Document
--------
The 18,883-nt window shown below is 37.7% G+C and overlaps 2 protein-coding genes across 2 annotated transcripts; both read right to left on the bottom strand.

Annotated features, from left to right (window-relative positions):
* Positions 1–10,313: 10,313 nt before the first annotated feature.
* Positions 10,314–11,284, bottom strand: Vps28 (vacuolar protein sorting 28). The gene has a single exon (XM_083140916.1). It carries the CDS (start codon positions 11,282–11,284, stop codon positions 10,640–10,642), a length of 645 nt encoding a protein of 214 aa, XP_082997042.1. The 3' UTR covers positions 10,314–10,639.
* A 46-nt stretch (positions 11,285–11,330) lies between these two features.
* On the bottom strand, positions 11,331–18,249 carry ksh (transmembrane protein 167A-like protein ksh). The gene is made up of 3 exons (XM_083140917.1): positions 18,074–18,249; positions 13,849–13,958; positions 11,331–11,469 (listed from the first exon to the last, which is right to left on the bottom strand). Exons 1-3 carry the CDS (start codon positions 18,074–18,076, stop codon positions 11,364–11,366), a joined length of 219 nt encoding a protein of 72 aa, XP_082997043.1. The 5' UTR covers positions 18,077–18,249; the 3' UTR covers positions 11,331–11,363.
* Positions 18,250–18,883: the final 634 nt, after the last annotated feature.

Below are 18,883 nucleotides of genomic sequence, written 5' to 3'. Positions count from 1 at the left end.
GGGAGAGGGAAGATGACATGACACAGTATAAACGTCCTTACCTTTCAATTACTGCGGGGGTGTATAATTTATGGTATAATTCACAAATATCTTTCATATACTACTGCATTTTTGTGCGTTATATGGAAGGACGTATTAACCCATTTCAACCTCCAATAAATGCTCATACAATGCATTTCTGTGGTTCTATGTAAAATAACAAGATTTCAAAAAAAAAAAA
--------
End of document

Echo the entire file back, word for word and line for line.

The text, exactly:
The 18,883-nt window shown below is 37.7% G+C and overlaps 2 protein-coding genes across 2 annotated transcripts; both read right to left on the bottom strand.

Annotated features, from left to right (window-relative positions):
* Positions 1–10,313: 10,313 nt before the first annotated feature.
* Positions 10,314–11,284, bottom strand: Vps28 (vacuolar protein sorting 28). The gene has a single exon (XM_083140916.1). It carries the CDS (start codon positions 11,282–11,284, stop codon positions 10,640–10,642), a length of 645 nt encoding a protein of 214 aa, XP_082997042.1. The 3' UTR covers positions 10,314–10,639.
* A 46-nt stretch (positions 11,285–11,330) lies between these two features.
* On the bottom strand, positions 11,331–18,249 carry ksh (transmembrane protein 167A-like protein ksh). The gene is made up of 3 exons (XM_083140917.1): positions 18,074–18,249; positions 13,849–13,958; positions 11,331–11,469 (listed from the first exon to the last, which is right to left on the bottom strand). Exons 1-3 carry the CDS (start codon positions 18,074–18,076, stop codon positions 11,364–11,366), a joined length of 219 nt encoding a protein of 72 aa, XP_082997043.1. The 5' UTR covers positions 18,077–18,249; the 3' UTR covers positions 11,331–11,363.
* Positions 18,250–18,883: the final 634 nt, after the last annotated feature.

Below are 18,883 nucleotides of genomic sequence, written 5' to 3'. Positions count from 1 at the left end.
GGGAGAGGGAAGATGACATGACACAGTATAAACGTCCTTACCTTTCAATTACTGCGGGGGTGTATAATTTATGGTATAATTCACAAATATCTTTCATATACTACTGCATTTTTGTGCGTTATATGGAAGGACGTATTAACCCATTTCAACCTCCAATAAATGCTCATACAATGCATTTCTGTGGTTCTATGTAAAATAACAAGATTTCAAAAAAAAAAAA